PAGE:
“I certainly was briefed by the governor's office on her position,” he said. “From everything that I read I thought that the governor's office and the governor had researched very well the effects that that decision would have on our state and its economy and our spending.
“They did their homework,” said Miller, who as state treasurer is the state's chief financial officer in charge of managing more than $22 billion of taxpayer money deposited each year. “It's a political hot button, but I truly don't think the governor or that her office took that decision lightly. … I'm confident that she made the best decision that she could for our state.”
After a month of no progress, Democratic President Barack Obama and Republicans in Congress reportedly were in low-level private talks late last week to break the logjam over the fiscal cliff.
“If our leaders jump off the federal cliff, we'll have some short-term pain — likely recession again,” Miller said. “But we will get through it. It's a strong country. We've prevailed over tough times before.”
A report from the White House shows Oklahoma consumers would spend an estimated $2.2 billion less next year should federal income tax rates return to the levels of a decade ago. The average Oklahoma family of four with an annual income of $63,100 would see its tax bill rise by $2,200.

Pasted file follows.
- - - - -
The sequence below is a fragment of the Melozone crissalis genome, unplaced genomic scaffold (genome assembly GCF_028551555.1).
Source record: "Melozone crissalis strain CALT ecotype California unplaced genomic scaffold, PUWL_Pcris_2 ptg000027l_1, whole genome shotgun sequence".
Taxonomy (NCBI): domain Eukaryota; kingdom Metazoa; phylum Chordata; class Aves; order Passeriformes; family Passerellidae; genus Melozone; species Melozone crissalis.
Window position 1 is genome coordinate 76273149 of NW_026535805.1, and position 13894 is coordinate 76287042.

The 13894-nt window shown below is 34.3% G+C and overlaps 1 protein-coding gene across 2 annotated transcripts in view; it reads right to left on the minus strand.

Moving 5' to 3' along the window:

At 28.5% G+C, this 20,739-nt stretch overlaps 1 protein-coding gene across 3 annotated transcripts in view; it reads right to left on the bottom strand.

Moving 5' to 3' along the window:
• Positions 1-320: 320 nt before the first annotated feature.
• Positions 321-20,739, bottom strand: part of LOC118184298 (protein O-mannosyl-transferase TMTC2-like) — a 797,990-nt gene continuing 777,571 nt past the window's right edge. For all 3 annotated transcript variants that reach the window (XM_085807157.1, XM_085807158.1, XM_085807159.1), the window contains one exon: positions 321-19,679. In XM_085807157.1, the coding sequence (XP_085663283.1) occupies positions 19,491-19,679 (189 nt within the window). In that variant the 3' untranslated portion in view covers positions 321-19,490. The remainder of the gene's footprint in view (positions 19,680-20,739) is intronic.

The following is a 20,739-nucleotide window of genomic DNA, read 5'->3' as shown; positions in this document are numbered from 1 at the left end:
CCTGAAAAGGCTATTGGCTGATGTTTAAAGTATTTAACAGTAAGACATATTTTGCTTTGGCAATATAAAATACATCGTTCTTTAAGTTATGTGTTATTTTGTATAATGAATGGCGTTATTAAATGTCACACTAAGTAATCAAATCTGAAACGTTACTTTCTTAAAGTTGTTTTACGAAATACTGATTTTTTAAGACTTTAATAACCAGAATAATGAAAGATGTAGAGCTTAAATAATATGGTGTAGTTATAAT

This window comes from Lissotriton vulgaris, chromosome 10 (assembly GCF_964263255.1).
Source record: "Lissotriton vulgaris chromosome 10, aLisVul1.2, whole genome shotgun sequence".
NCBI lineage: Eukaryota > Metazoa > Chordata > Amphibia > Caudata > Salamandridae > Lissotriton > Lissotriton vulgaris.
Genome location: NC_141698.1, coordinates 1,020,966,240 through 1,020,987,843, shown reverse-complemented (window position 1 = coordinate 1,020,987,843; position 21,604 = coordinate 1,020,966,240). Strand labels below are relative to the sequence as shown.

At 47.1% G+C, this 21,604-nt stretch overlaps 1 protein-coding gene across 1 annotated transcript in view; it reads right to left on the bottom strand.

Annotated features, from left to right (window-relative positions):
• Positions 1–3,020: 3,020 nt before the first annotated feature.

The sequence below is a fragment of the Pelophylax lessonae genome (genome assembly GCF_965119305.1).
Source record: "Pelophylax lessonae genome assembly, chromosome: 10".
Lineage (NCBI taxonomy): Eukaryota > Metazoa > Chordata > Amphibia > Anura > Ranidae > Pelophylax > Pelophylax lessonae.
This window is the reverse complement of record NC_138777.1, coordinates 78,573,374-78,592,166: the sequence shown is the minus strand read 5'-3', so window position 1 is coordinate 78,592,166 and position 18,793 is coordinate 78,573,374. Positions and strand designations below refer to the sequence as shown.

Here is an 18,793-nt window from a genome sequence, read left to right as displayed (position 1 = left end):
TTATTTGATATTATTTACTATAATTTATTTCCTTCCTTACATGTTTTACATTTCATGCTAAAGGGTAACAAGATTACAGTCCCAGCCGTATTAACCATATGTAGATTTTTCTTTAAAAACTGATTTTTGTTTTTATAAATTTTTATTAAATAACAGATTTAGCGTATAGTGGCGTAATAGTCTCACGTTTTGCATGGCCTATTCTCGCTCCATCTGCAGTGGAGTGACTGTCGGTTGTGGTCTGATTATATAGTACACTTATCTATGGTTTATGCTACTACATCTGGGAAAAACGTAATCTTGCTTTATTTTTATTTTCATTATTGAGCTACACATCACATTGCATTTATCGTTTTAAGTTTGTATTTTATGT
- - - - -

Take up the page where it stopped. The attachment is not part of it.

“You don't raise taxes if you want to incentivize production and grow an economy,” Miller said. “Raising taxes during a recession violates just about every economic principle you can think of. You don't raise taxes during a recession or what we're in — a weak recovery.”
The federal government is spending nearly 25 percent of its gross domestic product, the goods and services produced within a country, while its receipts are about 15 percent of the gross domestic product, he said.
“Washington has a spending problem that must be corrected,” Miller said. “Our nation is on an unsustainable path with our fiscal policies.”
“This country is spending itself into oblivion. Washington has a spending problem that has to be corrected.”
Doerflinger said he's not optimistic a deal can be reached to avoid the fiscal cliff.
“We're going to go to the cliff and then the conversation will begin in earnest,” he said. “I don't think there's a real desire … to reach a deal. I think we're going over.”
Miller said there's a strong possibility Congress will act by the 11th hour. The next Congress won't be sworn in until Jan. 3, after the fiscal cliff deadline, so it's possible Congress and the president could agree to another set of stopgap measures that would delay a more permanent policy change until 2013 or later.
Regardless, the country appears headed before the end of the first quarter next year to hit the debt ceiling, the same issue in the summer of 2011 that brought about the automatic spending cuts that make up a portion of the fiscal cliff.
“I'm hopeful that they will at least put a Band-Aid on the problem and kick the can down the road to the next Congress,” he said. “That's pretty much what they did at the eleventh hour with the debt-ceiling debate which created this mess in the first place.
“This is really a homegrown threat,” Miller said. “This is no one's fault but our political leaders in D.C. They created the fiscal cliff ... now they need to fix it.”